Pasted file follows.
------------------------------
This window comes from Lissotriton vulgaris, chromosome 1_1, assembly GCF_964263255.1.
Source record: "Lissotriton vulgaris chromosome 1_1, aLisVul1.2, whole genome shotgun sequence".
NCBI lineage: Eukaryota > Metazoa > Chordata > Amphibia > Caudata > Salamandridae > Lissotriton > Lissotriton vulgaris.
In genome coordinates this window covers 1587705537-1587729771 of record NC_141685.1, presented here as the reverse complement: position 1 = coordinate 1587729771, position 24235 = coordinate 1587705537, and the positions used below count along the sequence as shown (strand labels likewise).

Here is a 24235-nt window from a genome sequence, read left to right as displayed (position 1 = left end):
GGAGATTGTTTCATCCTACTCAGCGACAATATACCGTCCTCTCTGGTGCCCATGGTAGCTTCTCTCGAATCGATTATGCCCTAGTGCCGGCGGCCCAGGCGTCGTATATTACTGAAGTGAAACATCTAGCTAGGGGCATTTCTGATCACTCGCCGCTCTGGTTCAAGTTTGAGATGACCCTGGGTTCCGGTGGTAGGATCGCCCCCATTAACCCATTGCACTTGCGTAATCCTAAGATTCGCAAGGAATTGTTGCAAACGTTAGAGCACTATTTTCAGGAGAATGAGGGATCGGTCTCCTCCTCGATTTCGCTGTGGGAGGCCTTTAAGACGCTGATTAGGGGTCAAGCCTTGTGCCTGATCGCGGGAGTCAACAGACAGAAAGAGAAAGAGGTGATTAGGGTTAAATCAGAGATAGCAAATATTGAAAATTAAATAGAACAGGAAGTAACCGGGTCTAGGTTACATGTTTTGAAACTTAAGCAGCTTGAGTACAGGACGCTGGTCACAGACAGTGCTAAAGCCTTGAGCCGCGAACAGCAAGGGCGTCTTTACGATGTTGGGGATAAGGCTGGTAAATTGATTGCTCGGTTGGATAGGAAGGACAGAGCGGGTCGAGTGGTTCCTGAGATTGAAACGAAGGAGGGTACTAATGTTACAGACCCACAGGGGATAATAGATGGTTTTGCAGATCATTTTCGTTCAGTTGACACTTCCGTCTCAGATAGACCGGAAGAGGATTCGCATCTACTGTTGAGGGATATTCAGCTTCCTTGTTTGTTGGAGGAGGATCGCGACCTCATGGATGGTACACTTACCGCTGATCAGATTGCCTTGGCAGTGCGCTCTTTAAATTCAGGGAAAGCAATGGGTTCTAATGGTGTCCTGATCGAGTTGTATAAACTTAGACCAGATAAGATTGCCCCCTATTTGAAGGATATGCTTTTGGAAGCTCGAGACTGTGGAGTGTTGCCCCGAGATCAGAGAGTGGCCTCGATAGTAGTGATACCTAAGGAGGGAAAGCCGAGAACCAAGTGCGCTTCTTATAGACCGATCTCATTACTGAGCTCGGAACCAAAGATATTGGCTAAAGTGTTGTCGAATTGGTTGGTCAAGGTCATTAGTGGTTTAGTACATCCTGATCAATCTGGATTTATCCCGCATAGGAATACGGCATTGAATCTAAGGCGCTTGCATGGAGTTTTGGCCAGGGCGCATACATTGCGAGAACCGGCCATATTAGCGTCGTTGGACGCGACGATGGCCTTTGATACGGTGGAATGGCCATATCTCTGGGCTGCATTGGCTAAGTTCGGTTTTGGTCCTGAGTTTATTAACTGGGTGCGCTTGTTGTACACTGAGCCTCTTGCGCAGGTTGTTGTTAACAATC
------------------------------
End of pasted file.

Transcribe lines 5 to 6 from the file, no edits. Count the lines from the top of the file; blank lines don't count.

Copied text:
Here is a 24235-nt window from a genome sequence, read left to right as displayed (position 1 = left end):
GGAGATTGTTTCATCCTACTCAGCGACAATATACCGTCCTCTCTGGTGCCCATGGTAGCTTCTCTCGAATCGATTATGCCCTAGTGCCGGCGGCCCAGGCGTCGTATATTACTGAAGTGAAACATCTAGCTAGGGGCATTTCTGATCACTCGCCGCTCTGGTTCAAGTTTGAGATGACCCTGGGTTCCGGTGGTAGGATCGCCCCCATTAACCCATTGCACTTGCGTAATCCTAAGATTCGCAAGGAATTGTTGCAAACGTTAGAGCACTATTTTCAGGAGAATGAGGGATCGGTCTCCTCCTCGATTTCGCTGTGGGAGGCCTTTAAGACGCTGATTAGGGGTCAAGCCTTGTGCCTGATCGCGGGAGTCAACAGACAGAAAGAGAAAGAGGTGATTAGGGTTAAATCAGAGATAGCAAATATTGAAAATTAAATAGAACAGGAAGTAACCGGGTCTAGGTTACATGTTTTGAAACTTAAGCAGCTTGAGTACAGGACGCTGGTCACAGACAGTGCTAAAGCCTTGAGCCGCGAACAGCAAGGGCGTCTTTACGATGTTGGGGATAAGGCTGGTAAATTGATTGCTCGGTTGGATAGGAAGGACAGAGCGGGTCGAGTGGTTCCTGAGATTGAAACGAAGGAGGGTACTAATGTTACAGACCCACAGGGGATAATAGATGGTTTTGCAGATCATTTTCGTTCAGTTGACACTTCCGTCTCAGATAGACCGGAAGAGGATTCGCATCTACTGTTGAGGGATATTCAGCTTCCTTGTTTGTTGGAGGAGGATCGCGACCTCATGGATGGTACACTTACCGCTGATCAGATTGCCTTGGCAGTGCGCTCTTTAAATTCAGGGAAAGCAATGGGTTCTAATGGTGTCCTGATCGAGTTGTATAAACTTAGACCAGATAAGATTGCCCCCTATTTGAAGGATATGCTTTTGGAAGCTCGAGACTGTGGAGTGTTGCCCCGAGATCAGAGAGTGGCCTCGATAGTAGTGATACCTAAGGAGGGAAAGCCGAGAACCAAGTGCGCTTCTTATAGACCGATCTCATTACTGAGCTCGGAACCAAAGATATTGGCTAAAGTGTTGTCGAATTGGTTGGTCAAGGTCATTAGTGGTTTAGTACATCCTGATCAATCTGGATTTATCCCGCATAGGAATACGGCATTGAATCTAAGGCGCTTGCATGGAGTTTTGGCCAGGGCGCATACATTGCGAGAACCGGCCATATTAGCGTCGTTGGACGCGACGATGGCCTTTGATACGGTGGAATGGCCATATCTCTGGGCTGCATTGGCTAAGTTCGGTTTTGGTCCTGAGTTTATTAACTGGGTGCGCTTGTTGTACACTGAGCCTCTTGCGCAGGTTGTTGTTAACAATC